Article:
There has been a lot written about investing and markets over the years.
Probably the finest writing on asset allocation and portfolio rebalancing that I have ever read was written by Benjamin Graham one of the fathers of “Value Investing” and the mentor of Warren Buffett. The following paragraph may provide answers to investment success in very few words:
We recommended that the investor divide his holdings between high-grade bonds and leading common stocks; that the proportion held in bonds be never less than 25% or more than 75%, with the converse being necessarily true for the common-stock component; that his simplest choice would be to maintain a 50-50 proportion between the two, with adjustments to restore the equality when market developments had disturbed it by as much as , say 5%. As an alternative policy he might choose to reduce his common stock component to 25% ”if he felt the market was dangerously high,” and conversely to advance it toward the maximum of 75% ”if he felt that a decline in stock prices was making them increasingly attractive.”
Benjamin Graham, The Intelligent Investor Fourth Revised Edition 1973
These words address many of the challenges of markets especially in the modern world. The paragraph can be broken down into the following points (my comments follow each point):
An investment portfolio should ideally not have less than 25% in stocks or more than 75% in stocks.
Another way to consider this is that all portfolios should perhaps have a minimum of 25% in stocks to add some growth and protect against inflation. This modest weighting should not offer meaningful volatility in a portfolio. Despite current low interest rates, balanced and growth portfolios should strongly consider including fixed income as a diversifier to potentially lessen volatility. As we have reviewed GICs might be a good option in the current environment.
The “simplest” asset allocation would be 50% stocks and 50% bonds.
The new 50/50 is widely agreed upon to be 65% stocks and 35% bonds or even 70/30 for a Balanced Portfolio. This change is due to the extremely low level of interest rates relative to the income needs of investors and pension funds. If/as interest rates move higher in the coming years the preferred ideal allocation might potentially be revised back towards 50/50. The important point is to have a preferred asset allocation that can serve as a foundation in all market environments.
The Portfolio should be rebalanced if the preferred asset allocation changes too much.
This Rebalance is extremely important to investment success and forces the selling of assets when they are high and the buying of assets when they are low.
One should consider buying low and selling high by having a higher stock allocation when stocks are considered inexpensive and a lower stock allocation when stocks are considered expensive.
This considers the value of having a contrarian leaning to asset allocation; selling when there is optimism and greed in the markets and buying when there is pessimism and fear. Difficult to do but the strategy should prove valuable in times of market extremes like in 1999 (greed) and 2008 (fear).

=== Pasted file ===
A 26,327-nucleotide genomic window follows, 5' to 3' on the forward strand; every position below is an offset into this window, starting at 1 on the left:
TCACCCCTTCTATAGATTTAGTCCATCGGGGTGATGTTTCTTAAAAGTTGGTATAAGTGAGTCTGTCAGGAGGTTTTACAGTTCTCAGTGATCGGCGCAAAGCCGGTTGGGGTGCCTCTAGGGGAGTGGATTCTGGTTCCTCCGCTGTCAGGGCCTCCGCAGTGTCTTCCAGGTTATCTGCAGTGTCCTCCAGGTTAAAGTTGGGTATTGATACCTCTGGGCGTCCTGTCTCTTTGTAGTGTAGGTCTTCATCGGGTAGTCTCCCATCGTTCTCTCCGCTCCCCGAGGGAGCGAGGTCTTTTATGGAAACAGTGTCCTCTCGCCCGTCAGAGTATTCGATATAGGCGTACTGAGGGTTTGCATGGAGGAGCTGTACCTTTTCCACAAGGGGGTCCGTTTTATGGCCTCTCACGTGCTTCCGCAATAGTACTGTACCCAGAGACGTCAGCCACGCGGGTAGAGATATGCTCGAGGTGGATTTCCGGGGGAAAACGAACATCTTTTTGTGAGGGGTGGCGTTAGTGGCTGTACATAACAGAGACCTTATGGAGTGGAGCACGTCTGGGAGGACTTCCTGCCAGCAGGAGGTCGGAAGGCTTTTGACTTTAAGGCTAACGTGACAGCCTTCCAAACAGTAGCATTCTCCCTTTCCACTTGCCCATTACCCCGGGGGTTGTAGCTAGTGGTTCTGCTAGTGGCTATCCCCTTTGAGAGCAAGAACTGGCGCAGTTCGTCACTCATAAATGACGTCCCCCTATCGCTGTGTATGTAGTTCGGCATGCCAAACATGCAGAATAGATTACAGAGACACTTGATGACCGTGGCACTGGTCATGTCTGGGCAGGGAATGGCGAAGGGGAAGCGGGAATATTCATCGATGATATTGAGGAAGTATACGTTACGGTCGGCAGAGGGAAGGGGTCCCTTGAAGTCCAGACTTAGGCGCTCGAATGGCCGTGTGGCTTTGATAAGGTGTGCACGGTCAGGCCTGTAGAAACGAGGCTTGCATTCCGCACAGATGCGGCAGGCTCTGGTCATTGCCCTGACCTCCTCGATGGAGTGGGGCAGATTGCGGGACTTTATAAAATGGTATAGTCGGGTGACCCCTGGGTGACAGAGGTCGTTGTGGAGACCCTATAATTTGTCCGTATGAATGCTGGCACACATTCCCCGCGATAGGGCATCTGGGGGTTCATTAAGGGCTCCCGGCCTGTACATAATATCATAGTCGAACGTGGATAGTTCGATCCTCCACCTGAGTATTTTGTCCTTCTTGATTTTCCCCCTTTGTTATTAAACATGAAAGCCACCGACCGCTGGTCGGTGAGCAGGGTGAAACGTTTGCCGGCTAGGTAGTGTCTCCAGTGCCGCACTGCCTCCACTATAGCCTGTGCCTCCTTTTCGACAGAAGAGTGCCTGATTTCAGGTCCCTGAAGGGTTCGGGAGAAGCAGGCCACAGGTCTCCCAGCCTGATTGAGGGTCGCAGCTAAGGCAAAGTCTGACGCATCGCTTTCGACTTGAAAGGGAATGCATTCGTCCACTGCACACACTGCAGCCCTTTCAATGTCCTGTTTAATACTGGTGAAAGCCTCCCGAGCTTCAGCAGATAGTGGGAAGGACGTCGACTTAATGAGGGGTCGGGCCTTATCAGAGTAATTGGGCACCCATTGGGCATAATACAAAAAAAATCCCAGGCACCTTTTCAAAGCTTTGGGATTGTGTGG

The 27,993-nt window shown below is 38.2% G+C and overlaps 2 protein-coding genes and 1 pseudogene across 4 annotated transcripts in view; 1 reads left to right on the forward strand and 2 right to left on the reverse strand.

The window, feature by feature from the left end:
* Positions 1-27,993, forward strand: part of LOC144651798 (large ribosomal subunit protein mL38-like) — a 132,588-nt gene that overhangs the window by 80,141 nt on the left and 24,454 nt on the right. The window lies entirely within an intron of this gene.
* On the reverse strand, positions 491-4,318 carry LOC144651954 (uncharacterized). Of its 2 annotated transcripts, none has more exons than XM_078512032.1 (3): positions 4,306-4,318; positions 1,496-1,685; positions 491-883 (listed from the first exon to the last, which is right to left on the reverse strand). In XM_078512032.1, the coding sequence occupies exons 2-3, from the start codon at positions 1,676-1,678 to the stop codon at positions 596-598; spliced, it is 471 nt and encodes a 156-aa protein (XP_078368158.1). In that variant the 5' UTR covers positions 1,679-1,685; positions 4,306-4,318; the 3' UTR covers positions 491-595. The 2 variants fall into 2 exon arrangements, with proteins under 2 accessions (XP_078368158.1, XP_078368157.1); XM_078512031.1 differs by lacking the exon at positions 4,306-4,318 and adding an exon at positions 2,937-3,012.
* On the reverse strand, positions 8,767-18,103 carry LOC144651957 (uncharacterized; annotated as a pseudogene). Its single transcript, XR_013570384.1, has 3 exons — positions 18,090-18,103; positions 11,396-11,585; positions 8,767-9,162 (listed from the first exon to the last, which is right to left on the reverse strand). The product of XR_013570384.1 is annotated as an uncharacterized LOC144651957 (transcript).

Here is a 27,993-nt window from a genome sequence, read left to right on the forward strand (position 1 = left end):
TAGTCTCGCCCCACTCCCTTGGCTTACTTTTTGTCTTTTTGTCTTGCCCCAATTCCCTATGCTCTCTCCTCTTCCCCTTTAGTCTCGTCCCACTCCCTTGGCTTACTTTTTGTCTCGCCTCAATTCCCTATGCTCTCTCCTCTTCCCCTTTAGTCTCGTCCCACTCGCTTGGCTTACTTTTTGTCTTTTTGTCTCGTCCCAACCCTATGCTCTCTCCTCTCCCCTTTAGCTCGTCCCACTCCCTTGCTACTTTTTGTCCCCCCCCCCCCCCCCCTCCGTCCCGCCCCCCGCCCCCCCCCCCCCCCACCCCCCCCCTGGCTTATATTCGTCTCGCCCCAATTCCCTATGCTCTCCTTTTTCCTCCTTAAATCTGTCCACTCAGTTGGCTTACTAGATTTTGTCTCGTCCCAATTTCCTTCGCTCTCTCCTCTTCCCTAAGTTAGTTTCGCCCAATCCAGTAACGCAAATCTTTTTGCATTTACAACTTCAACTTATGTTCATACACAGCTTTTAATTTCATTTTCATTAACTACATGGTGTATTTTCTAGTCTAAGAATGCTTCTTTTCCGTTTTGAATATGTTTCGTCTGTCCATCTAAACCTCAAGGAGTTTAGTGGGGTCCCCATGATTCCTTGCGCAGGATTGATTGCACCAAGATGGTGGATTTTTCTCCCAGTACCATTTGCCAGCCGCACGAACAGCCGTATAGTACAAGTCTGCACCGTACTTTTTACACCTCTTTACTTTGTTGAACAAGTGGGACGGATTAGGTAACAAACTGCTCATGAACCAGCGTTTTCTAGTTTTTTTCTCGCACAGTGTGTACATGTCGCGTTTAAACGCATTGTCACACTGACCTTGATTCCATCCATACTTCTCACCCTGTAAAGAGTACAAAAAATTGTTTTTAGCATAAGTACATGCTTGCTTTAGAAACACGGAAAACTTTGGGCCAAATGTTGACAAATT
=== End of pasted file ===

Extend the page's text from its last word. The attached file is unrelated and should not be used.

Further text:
Success with wealth creation and retention would seem to strongly result from discipline and process rather than on one’s ability to predict the future. One should not be “all in” or “all out” of the equity market, but have a determined asset allocation of stocks and fixed income that drives the whole investment process.
When equity markets are too strong, discipline should force the trimming of equity positions not because the market might possibly decline but because the risk of the portfolio has increased due to the change in the asset allocation. When equity markets are weak, one might consider adding to equity positions not because the markets might potentially appreciate but because the risk of the portfolio has decreased due to the change in the asset allocation.
This publication is solely the work of Jon Batchelor for the private information of his clients. Although the author is a Manulife Securities Advisor, he is not a financial analyst at Manulife Securities Incorporated and Manulife Securities Insurance Inc. This is not an official publication of Manulife Securities. The views, opinions and recommendations are those of the author alone and they may not necessarily be those of Manulife Securities. This publication is not an offer to sell or a solicitation of an offer to buy any securities. This publication is not meant to provide legal, accounting or account advice. As each situation is different, you should seek advice based on your specific circumstances. Please call to arrange for an appointment. The information contained herein was obtained from sources believed to be reliable; however, no representation or warranty, express or implied, is made by the writer, Manulife Securities or any other person as to its accuracy, completeness or correctness.